Implantable microfabricated microelectrode arrays represent a versatile and powerful tool to record electrophysiological activity across multiple spatial locations in the brain. Spikes and field potentials, however, correspond to only a fraction of the physiological information available at the neural interface. In urethane-anesthetized rats, microfabricated microelectrode arrays were implanted acutely for simultaneous recording of striatal local field potentials, spikes, and electrically evoked dopamine overflow on the same spatiotemporal scale. During these multi-modal recordings we observed (1) that the amperometric method used to detect dopamine did not significantly influence electrophysiological activity, (2) that electrical stimulation in the medial forebrain bundle (MFB) region resulted in electrochemically transduced dopamine transients in the striatum that were spatially heterogeneous within at least 200 μm, and (3) following MFB stimulation, dopamine levels and electrophysiological activity within the striatum exhibited similar temporal profiles. These neural probes are capable of incorporating customized microelectrode geometries and configurations, which may be useful for examining specific spatiotemporal relationships between electrical and chemical signaling in the brain.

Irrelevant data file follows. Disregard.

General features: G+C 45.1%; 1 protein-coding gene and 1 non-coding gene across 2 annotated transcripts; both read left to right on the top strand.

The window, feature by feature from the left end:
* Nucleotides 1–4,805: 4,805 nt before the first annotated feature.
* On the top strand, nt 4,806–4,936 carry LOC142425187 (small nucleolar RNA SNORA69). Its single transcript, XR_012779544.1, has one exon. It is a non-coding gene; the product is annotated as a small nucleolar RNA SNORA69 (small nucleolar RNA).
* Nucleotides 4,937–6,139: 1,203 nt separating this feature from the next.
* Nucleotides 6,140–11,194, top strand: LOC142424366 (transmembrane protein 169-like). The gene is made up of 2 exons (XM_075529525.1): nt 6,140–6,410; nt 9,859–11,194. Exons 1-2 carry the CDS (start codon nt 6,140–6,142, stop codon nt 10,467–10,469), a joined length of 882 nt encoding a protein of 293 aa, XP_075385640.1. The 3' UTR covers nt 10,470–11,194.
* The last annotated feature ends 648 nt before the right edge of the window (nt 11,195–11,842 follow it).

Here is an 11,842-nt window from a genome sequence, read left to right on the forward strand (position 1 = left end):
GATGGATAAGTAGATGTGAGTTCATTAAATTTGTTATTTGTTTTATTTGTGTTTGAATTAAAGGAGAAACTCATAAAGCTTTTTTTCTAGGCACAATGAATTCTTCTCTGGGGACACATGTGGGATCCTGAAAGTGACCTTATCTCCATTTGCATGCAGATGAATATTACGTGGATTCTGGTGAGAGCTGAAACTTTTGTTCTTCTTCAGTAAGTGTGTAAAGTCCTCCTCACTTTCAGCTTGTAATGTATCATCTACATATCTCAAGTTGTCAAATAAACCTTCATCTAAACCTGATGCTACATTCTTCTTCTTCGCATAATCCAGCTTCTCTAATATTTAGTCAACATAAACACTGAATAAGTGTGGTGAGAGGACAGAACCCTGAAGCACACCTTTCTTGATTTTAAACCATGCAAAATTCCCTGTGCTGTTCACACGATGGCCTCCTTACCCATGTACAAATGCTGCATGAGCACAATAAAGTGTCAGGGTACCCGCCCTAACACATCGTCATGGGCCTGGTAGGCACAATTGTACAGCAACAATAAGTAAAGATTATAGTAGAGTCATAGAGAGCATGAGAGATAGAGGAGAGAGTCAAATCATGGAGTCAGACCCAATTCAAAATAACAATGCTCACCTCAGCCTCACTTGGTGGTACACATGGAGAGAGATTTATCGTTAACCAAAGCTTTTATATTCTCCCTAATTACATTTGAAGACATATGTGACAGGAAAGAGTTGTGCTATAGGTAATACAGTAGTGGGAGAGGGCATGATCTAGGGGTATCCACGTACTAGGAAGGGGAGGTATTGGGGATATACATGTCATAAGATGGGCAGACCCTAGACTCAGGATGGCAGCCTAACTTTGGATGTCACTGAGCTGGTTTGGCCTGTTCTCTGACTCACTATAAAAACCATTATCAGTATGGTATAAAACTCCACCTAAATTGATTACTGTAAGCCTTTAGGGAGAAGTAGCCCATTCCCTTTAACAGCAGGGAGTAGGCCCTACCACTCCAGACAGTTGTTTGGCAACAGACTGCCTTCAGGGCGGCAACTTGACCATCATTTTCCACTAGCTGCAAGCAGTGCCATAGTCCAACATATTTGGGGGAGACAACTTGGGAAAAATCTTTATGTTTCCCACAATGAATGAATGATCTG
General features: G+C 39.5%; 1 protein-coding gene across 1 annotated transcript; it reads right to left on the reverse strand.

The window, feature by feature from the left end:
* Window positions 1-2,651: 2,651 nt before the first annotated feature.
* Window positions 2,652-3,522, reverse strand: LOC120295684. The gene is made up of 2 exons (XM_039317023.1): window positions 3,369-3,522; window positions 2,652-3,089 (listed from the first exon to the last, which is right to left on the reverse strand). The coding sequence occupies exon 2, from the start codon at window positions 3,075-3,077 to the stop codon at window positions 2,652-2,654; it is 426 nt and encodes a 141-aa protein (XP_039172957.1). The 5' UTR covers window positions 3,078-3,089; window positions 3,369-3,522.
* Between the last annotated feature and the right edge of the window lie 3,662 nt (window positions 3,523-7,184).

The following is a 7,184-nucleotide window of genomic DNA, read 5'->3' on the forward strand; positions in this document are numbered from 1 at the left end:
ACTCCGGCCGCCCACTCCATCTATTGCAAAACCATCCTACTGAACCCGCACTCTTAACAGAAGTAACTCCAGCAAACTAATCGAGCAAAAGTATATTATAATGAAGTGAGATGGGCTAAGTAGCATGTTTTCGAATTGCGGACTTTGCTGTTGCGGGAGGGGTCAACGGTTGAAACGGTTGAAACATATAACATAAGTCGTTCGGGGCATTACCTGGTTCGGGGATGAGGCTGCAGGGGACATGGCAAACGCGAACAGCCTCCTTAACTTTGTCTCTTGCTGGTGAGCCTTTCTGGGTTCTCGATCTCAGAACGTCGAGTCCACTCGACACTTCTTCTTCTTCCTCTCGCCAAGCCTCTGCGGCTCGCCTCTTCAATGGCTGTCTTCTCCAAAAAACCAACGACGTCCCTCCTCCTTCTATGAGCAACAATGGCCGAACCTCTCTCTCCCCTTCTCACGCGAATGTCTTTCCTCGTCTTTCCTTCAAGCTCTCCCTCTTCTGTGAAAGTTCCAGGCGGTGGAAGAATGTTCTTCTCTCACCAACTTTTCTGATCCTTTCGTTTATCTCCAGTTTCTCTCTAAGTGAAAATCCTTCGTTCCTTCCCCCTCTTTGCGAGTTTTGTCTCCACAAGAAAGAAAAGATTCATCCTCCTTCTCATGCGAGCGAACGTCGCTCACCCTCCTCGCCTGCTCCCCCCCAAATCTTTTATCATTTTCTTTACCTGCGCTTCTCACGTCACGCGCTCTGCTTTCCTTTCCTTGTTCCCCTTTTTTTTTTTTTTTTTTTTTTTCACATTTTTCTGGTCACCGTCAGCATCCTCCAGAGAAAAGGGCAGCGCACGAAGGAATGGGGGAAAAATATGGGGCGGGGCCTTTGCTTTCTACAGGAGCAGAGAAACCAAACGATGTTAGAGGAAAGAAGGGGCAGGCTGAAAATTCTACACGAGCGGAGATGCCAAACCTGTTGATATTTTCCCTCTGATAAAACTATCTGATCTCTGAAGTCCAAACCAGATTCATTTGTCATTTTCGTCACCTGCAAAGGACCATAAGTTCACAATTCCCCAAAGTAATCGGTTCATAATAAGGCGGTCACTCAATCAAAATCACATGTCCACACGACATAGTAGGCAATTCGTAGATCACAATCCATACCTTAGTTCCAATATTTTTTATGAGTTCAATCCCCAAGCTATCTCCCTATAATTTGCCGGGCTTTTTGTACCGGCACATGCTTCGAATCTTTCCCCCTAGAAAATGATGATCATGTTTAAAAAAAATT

Bibliographical noteFunding Information:
This research was supported by a National Institutes of Health NIBIB grant (R21-EB005022) and the NSF Center for Wireless Integrated Microsystems (EEC-9986866). We thank Kat Scott and Charles Wood for technical support; and Jamille Hetke, Ning Gulari, and Brendan Casey for assistance with microfabrication and probe assembly.
- Local field potentials
- Neural probe
- Spike recordings